The busy waterfront in Port Angeles is certainly an encouraging sight to see.

The log ship Sunny Royal at the Port of Port Angeles T-Pier being loaded with logs from Western Washington lands, tank barges at the terminal being refurbished by Washington Marine Repair, and the newly opened Peninsula Plywood mill humming along at full song after lying dormant for a couple of years are heartening.

Over at City Pier the tall ships Lady Washington and Hawaiian Chieftain are moored, awash with visitors and all the while their crews are engaged in some skullduggery by preparing to do battle again this afternoon mid-harbor.

It almost makes one wonder what century he or she has stumbled into.

Load and leave

Sunny Royal came into port on Monday and departed for South Korea on Friday at 6 p.m. loaded to the gunnels with more than 4 million board feet of logs.

On Thursday afternoon, I watched the longshoremen cutting bands on the log bundles that were on top of the load to smooth out the voids.

Most of the day Friday was spent by longshoremen lashing down the logs with heavy chain to minimize load-shifting during the voyage.

Rebirth of boating

The sunbreaks of winter are stretching into the sunny days of spring as the season edges toward summer — and more and more boaters launching their craft after having them in storage for the past few months.

According to BoatUS, an advocacy group for recreational boaters, every spring shortly after being launched, boats sink while safely tied up at the dock.

They have identified the top five reasons why:

■ Missing or damaged hose clamps: These clamps are often removed in the fall to winterize the engine and then forgotten in the spring when the boat is launched.

Tight spaces in engine compartments make it difficult to see some unsecured or deteriorated clamps.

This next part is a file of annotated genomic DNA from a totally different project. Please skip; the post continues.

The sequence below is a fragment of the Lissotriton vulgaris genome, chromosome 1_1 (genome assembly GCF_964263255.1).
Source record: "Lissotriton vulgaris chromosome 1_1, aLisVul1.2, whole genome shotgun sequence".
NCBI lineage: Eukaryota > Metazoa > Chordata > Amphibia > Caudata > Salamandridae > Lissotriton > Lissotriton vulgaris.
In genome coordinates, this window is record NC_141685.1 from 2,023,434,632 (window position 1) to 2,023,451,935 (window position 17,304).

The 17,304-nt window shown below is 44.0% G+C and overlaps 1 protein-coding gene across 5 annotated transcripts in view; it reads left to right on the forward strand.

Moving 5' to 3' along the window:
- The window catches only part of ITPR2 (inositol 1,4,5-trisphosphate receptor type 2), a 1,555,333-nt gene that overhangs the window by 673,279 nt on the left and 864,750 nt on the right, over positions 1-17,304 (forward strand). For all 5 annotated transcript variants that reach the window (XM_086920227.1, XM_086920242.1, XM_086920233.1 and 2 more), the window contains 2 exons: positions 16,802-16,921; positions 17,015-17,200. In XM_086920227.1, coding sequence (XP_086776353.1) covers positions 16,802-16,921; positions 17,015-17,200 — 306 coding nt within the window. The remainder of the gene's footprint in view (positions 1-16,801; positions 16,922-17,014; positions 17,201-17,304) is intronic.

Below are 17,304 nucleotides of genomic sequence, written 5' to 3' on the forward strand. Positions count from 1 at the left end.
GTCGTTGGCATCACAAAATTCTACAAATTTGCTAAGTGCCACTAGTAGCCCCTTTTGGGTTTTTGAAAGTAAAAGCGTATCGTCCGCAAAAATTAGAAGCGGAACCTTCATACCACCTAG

■ Unsecured engine hoses: Over the winter, freezing water can lift hoses off seacocks.

■ Spring rains: Combine heavy rains with leaking ports, deck hatches, cracked or improperly caulked fittings, chain plates and even scuppers clogged by leaves, and your boat could be on the bottom very soon.

■ Broken sea strainer: Glass, plastic and even bronze strainer bowls can be cracked or bent over the winter if they are not properly winterized, allowing water to trickle in when the seawater intake seacock is in the open position.

■ Leaking stuffing box: If equipped, a steady drip from an improperly adjusted stuffing box (the “packing” around the prop shaft) can swamp a boat.

For a more complete guide on preparing your boat for a safe season on the water, visit the BoatUS Web site at http://tinyurl.com/y3wy75e.

Awww, shoot!

On Thursday, May 13, at 10 a.m., the Sequim Bay Yacht Club is sponsoring a Distress Signal Flare Shoot Off at the John Wayne Marina’s south parking area, and the boating community is encouraged to attend.

The Coast Guard will provide operational and safety instruction to boaters on the various pyrotechnic signaling devices that are required to be aboard recreational vessels.

These devices must be Coast Guard approved and be within their marked service life.